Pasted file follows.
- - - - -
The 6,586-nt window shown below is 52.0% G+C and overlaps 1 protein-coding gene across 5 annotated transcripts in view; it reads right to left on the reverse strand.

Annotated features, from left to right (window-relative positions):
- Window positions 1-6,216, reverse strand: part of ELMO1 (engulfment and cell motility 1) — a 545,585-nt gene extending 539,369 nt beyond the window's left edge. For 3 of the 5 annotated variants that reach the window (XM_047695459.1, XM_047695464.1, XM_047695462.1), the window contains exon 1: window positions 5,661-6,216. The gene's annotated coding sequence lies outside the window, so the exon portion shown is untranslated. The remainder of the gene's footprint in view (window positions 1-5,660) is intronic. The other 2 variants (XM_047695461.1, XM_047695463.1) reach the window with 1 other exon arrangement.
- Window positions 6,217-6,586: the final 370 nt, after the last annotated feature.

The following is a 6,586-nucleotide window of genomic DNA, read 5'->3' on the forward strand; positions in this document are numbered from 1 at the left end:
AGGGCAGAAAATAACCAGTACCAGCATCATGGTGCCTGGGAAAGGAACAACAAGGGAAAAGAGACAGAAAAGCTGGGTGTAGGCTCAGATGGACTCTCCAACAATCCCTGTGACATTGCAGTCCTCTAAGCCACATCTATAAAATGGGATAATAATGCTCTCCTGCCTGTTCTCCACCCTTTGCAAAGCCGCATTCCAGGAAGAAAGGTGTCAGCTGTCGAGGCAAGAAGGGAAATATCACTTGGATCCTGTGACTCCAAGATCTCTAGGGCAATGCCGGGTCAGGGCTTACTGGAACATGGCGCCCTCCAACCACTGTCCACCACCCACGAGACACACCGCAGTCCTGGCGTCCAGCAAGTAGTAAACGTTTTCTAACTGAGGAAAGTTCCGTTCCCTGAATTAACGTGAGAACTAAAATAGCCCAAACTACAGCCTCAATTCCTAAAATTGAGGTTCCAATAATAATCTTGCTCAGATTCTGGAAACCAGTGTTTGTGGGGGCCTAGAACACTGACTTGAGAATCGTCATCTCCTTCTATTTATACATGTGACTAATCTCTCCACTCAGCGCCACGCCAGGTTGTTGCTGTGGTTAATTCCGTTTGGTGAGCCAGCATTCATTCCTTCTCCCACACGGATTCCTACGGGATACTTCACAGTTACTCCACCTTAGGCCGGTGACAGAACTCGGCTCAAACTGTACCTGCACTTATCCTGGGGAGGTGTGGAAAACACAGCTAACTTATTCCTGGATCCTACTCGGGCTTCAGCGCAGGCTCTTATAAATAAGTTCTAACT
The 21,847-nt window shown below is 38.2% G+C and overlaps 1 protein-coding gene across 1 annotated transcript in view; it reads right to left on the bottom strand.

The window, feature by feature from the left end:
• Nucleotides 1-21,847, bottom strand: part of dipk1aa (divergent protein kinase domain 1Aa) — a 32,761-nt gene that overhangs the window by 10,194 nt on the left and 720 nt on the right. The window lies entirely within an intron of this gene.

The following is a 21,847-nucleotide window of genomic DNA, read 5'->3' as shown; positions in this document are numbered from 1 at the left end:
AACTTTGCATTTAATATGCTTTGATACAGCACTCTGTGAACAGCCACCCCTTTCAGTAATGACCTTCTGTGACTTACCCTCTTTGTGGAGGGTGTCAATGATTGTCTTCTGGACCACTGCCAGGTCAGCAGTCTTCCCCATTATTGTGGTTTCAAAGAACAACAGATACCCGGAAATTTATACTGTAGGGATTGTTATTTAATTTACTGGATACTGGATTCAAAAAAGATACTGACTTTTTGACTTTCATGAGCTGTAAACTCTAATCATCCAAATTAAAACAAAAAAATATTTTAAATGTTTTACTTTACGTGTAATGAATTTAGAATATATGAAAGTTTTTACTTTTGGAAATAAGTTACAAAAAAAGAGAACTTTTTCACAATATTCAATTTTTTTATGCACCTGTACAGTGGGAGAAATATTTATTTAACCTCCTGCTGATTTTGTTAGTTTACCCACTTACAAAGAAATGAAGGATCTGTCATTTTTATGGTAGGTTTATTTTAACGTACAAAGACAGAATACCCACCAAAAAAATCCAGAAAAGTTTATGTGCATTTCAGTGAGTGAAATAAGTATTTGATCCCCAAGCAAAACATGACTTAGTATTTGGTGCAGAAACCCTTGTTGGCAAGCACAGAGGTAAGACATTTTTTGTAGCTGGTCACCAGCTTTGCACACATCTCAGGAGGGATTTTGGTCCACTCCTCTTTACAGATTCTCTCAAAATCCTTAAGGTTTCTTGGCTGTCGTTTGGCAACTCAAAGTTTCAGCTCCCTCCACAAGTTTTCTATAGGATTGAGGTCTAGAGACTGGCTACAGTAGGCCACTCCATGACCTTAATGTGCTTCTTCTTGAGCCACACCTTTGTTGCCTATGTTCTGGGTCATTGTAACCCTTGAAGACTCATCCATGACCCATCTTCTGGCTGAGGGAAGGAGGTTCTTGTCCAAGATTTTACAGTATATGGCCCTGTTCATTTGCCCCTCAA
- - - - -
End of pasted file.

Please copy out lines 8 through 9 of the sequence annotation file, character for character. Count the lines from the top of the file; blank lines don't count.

The window, feature by feature from the left end:
• Nucleotides 1-21,847, bottom strand: part of dipk1aa (divergent protein kinase domain 1Aa) — a 32,761-nt gene that overhangs the window by 10,194 nt on the left and 720 nt on the right. The window lies entirely within an intron of this gene.